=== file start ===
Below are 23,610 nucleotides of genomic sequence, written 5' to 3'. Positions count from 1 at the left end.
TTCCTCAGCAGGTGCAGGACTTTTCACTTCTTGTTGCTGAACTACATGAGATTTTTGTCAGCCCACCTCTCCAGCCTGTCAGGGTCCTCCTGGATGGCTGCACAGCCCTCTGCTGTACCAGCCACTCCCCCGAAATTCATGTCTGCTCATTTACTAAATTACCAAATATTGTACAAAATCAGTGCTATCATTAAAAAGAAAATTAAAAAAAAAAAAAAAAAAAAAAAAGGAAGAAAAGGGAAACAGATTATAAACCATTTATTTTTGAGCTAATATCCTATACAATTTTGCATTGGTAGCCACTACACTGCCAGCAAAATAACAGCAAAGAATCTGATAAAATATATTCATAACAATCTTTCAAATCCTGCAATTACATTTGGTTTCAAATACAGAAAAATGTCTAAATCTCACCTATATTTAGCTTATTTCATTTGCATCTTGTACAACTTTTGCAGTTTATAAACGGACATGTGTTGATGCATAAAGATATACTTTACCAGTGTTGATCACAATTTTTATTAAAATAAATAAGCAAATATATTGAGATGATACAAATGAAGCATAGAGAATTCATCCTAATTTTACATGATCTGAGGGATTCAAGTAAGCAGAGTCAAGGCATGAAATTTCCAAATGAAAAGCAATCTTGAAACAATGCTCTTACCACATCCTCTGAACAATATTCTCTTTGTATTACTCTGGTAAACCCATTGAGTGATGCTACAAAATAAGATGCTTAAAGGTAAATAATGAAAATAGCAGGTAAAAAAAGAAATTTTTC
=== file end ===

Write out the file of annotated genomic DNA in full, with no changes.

Below are 23,610 nucleotides of genomic sequence, written 5' to 3'. Positions count from 1 at the left end.
TTCCTCAGCAGGTGCAGGACTTTTCACTTCTTGTTGCTGAACTACATGAGATTTTTGTCAGCCCACCTCTCCAGCCTGTCAGGGTCCTCCTGGATGGCTGCACAGCCCTCTGCTGTACCAGCCACTCCCCCGAAATTCATGTCTGCTCATTTACTAAATTACCAAATATTGTACAAAATCAGTGCTATCATTAAAAAGAAAATTAAAAAAAAAAAAAAAAAAAAAAAAGGAAGAAAAGGGAAACAGATTATAAACCATTTATTTTTGAGCTAATATCCTATACAATTTTGCATTGGTAGCCACTACACTGCCAGCAAAATAACAGCAAAGAATCTGATAAAATATATTCATAACAATCTTTCAAATCCTGCAATTACATTTGGTTTCAAATACAGAAAAATGTCTAAATCTCACCTATATTTAGCTTATTTCATTTGCATCTTGTACAACTTTTGCAGTTTATAAACGGACATGTGTTGATGCATAAAGATATACTTTACCAGTGTTGATCACAATTTTTATTAAAATAAATAAGCAAATATATTGAGATGATACAAATGAAGCATAGAGAATTCATCCTAATTTTACATGATCTGAGGGATTCAAGTAAGCAGAGTCAAGGCATGAAATTTCCAAATGAAAAGCAATCTTGAAACAATGCTCTTACCACATCCTCTGAACAATATTCTCTTTGTATTACTCTGGTAAACCCATTGAGTGATGCTACAAAATAAGATGCTTAAAGGTAAATAATGAAAATAGCAGGTAAAAAAAGAAATTTTTC